“Authors of the highest eminence seem to be fully satisfied with the view that each species has been independently created. To my mind it accords better with what we know of the laws impressed on matter by the Creator, that the production and extinction of the past and present inhabitants of the world should have been due to secondary causes, like those determining the birth and death of the individual.”

    I’ve also verified this at the talkorigins and gutenberg links you provide. Hence, when Darwin in later editions also included the “by the Creator” phrase explicitly in the “There is grandeur in this view” part, it is not inconsistent with what the text of the first edition implied viz. “originally breathed into”, in light of what he had already stated just a paragraph earlier on the same general subject of first causes. (The “originally breathed into” of course implies agency). The uninitiated, who did not know Darwin’s private views at the time, would have had some grounds for believing the author was at least a Deist with respect to first origins.

    “There is grandeur in this view of life, with its several powers, having been originally breathed into a few forms or into one; and that, whilst this planet has gone cycling on according to the fixed law of gravity, from so simple a beginning endless forms most beautiful and most wonderful have been, and are being, evolved.”

    Of course, Darwin was not, in any edition, literally referring to a Creator, and admitted elsewhere that he only used that language out of fear of negative reaction from other people (as RBH in comment # 5 notes above). So, he didn’t believe in a creator, but he did deliberately use ambiguous but suggestive language in the first edition (admittedly to mislead some readers that he did assume the existence of one), with regard to first causes.

  • Alex SL

    Jim Baerg,
    Quite so, but we are not talking about one room here. When somebody says negatives cannot be proven, it is usually to be understood to refer to claims like “there are no black sheep (anywhere)”, under the assumption that you cannot be sure you haven’t missed any sheep, or checked in all places where god could hide (metaphorically).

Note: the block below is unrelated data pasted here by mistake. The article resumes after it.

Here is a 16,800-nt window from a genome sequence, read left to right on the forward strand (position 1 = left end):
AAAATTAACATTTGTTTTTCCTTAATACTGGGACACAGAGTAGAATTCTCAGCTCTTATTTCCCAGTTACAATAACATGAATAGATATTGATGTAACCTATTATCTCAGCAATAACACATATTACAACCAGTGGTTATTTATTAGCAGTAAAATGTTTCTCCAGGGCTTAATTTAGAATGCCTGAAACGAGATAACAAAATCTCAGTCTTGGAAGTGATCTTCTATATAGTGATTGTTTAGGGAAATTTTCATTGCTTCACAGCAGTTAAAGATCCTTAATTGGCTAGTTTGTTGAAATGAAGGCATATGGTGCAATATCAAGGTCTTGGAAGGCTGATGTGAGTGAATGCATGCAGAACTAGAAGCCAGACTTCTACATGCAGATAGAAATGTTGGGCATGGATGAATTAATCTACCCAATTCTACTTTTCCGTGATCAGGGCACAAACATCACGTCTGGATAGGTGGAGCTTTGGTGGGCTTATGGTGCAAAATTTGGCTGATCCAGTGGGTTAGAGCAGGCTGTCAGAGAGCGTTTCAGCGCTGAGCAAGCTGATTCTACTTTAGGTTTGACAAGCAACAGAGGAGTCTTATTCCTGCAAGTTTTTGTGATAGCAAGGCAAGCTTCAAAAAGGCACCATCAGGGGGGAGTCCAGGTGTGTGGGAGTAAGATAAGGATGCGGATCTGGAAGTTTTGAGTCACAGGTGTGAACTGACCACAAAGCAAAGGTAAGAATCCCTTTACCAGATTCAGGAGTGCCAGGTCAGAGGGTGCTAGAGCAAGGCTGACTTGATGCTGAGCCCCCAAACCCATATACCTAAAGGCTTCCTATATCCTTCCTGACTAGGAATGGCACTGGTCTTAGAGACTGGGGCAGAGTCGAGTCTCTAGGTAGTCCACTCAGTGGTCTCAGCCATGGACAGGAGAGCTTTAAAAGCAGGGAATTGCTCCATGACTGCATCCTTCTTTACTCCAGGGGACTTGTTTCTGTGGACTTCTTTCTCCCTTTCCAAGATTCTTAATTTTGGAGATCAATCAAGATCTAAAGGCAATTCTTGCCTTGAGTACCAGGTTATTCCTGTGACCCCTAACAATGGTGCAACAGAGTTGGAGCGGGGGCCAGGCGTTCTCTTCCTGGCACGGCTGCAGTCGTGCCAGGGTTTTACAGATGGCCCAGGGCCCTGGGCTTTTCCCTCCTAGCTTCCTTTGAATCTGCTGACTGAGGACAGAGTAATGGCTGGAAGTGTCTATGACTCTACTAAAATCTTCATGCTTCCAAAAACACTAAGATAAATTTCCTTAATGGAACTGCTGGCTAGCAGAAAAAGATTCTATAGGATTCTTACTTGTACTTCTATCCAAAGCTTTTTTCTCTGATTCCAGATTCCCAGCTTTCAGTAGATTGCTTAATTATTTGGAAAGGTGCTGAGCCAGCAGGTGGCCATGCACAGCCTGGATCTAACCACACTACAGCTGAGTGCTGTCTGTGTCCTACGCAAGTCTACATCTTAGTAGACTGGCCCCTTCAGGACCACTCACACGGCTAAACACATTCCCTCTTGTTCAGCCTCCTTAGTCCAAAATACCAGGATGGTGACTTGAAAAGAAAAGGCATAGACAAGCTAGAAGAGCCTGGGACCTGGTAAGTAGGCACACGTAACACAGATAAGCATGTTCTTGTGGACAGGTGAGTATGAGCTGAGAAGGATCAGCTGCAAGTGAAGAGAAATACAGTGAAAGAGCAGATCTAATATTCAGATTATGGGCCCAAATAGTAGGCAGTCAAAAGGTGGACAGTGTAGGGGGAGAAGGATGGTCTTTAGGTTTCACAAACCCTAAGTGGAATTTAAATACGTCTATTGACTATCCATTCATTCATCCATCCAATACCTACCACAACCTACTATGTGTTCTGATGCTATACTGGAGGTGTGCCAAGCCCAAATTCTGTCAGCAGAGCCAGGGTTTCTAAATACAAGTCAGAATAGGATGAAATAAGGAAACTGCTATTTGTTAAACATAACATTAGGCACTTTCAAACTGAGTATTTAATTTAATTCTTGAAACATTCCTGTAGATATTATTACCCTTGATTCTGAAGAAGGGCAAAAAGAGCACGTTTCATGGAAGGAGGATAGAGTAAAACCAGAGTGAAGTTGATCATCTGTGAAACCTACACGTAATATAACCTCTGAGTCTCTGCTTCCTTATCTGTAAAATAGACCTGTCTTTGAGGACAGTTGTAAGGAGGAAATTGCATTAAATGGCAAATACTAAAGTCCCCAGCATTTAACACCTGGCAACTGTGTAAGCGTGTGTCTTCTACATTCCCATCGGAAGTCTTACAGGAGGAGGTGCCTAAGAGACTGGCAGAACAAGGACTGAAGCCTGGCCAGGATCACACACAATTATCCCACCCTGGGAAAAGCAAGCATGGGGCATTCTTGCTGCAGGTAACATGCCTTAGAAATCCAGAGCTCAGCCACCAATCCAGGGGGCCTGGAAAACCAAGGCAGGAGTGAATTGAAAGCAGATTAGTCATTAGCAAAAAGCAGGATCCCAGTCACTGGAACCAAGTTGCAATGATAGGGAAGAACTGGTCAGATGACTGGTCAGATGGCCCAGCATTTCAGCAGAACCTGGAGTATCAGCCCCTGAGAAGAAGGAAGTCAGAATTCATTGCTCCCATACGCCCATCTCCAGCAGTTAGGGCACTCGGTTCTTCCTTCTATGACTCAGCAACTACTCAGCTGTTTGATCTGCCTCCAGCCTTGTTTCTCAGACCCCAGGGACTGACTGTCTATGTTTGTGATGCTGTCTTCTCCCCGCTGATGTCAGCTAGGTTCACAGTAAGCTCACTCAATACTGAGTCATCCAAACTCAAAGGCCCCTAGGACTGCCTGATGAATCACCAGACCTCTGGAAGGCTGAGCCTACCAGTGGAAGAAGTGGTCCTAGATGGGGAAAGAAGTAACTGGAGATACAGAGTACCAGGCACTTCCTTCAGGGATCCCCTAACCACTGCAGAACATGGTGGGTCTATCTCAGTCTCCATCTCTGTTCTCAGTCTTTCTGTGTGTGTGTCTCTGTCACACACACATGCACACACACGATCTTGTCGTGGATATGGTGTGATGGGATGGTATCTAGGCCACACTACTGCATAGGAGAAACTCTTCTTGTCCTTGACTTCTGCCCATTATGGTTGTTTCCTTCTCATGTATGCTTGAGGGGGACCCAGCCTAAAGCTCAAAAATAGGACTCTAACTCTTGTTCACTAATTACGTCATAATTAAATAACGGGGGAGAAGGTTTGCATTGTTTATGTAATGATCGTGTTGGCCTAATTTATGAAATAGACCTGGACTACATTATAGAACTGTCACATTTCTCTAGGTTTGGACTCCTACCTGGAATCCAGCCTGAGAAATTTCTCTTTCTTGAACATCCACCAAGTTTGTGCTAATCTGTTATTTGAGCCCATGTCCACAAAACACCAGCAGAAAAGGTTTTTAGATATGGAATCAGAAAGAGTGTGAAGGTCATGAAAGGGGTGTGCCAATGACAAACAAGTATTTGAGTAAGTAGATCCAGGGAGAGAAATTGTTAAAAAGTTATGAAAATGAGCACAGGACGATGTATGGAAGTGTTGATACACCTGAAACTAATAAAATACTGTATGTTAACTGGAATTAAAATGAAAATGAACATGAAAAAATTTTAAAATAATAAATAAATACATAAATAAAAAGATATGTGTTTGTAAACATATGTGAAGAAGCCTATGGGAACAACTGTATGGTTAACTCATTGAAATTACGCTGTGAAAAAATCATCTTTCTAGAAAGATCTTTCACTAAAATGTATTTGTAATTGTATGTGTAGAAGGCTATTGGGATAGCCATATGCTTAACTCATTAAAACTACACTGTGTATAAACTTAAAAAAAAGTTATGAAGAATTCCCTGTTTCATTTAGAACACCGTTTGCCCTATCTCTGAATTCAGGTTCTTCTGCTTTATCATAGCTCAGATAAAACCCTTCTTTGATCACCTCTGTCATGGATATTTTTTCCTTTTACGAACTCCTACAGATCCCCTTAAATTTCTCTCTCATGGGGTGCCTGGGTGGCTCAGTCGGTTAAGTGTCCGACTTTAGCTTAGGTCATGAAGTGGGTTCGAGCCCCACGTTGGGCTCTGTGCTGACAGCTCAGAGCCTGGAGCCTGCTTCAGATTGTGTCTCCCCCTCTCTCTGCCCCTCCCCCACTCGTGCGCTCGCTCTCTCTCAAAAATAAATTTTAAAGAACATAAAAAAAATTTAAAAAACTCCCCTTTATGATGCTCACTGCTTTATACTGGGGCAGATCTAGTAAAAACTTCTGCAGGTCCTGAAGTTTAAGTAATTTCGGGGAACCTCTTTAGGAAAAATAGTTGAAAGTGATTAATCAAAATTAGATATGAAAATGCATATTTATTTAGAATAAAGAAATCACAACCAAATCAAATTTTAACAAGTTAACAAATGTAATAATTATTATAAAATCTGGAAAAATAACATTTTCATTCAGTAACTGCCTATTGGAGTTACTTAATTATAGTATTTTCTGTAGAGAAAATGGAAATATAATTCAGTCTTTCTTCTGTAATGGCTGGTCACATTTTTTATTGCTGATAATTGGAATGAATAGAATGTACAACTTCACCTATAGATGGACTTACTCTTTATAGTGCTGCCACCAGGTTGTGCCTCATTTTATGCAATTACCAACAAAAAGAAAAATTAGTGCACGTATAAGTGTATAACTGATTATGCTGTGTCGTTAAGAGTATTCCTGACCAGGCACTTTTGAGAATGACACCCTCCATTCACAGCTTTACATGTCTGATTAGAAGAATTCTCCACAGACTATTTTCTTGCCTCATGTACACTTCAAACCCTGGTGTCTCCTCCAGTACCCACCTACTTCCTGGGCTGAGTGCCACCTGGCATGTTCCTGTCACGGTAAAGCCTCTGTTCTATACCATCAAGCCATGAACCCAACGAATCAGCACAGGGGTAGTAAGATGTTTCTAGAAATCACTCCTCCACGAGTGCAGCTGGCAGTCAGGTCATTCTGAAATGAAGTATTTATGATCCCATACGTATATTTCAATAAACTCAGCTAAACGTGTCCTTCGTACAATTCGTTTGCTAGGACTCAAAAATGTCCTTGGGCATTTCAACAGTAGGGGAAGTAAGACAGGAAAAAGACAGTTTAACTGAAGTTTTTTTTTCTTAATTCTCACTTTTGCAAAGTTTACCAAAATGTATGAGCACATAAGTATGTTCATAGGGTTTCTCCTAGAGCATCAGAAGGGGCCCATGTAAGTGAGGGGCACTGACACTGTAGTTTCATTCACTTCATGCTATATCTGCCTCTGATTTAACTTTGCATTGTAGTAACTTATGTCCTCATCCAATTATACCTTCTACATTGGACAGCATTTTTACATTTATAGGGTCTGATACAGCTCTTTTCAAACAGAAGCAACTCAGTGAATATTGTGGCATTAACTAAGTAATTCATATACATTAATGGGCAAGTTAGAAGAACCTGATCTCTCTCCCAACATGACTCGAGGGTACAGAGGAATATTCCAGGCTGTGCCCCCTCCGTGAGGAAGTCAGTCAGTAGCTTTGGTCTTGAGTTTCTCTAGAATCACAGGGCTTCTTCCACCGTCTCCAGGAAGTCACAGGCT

BJ,
    Maybe self-proclaimed agnostics will make that argument; but the vast majority of self-proclaimed atheists will freely admit that they cannot be 100% certain either, just like you cannot be 100% certain that you are not the proverbial brain in a jar hallucinating the entire world. And in practice we have to live our lives either in a way that shows that we consider the existence of a specific god to be a reasonable assumption, or in a way that shows that we don’t do that. And agnostics and atheists live their lives in exactly the same way, having drawn exactly the same, the latter, conclusion. That is why I do not see much difference, except in the case of the weird and presumably tiny minority of atheists who believe that they have the 100% certainty.

  • archimedez

    Alex SL,

    Indeed it would be more difficult practically to prove the claim that there are (1) no black sheep anywhere than either (2) no black sheep in my living room, or (3) some (more than zero) black sheep somewhere. Testing to confirm claim, (1), if it is false, could involve an endless search, whereas testing for claim (3), if it is true, could be stopped as soon as a single black sheep was found, though (2), whether true or false, could be tested very quickly and easily.

    I have for some time thought the idea that “you can’t ‘prove’ a negative” to be obviously false, but I wonder whether the idea that “it is practically more difficult to ‘prove’ a negative as opposed to a positive claim” is correct.

    Something else that occurred to me is that theists’ claims can be rephrased in the negative, possibly making them more difficult to prove. For example, the implied claim that “all atheists are not, and never have been, and never will be, correct in their position on the question of the existence of god.” That’s a negative, and has the same kind of problems that theists attribute to atheists’ claims about the negative claim being more difficult to ‘prove.’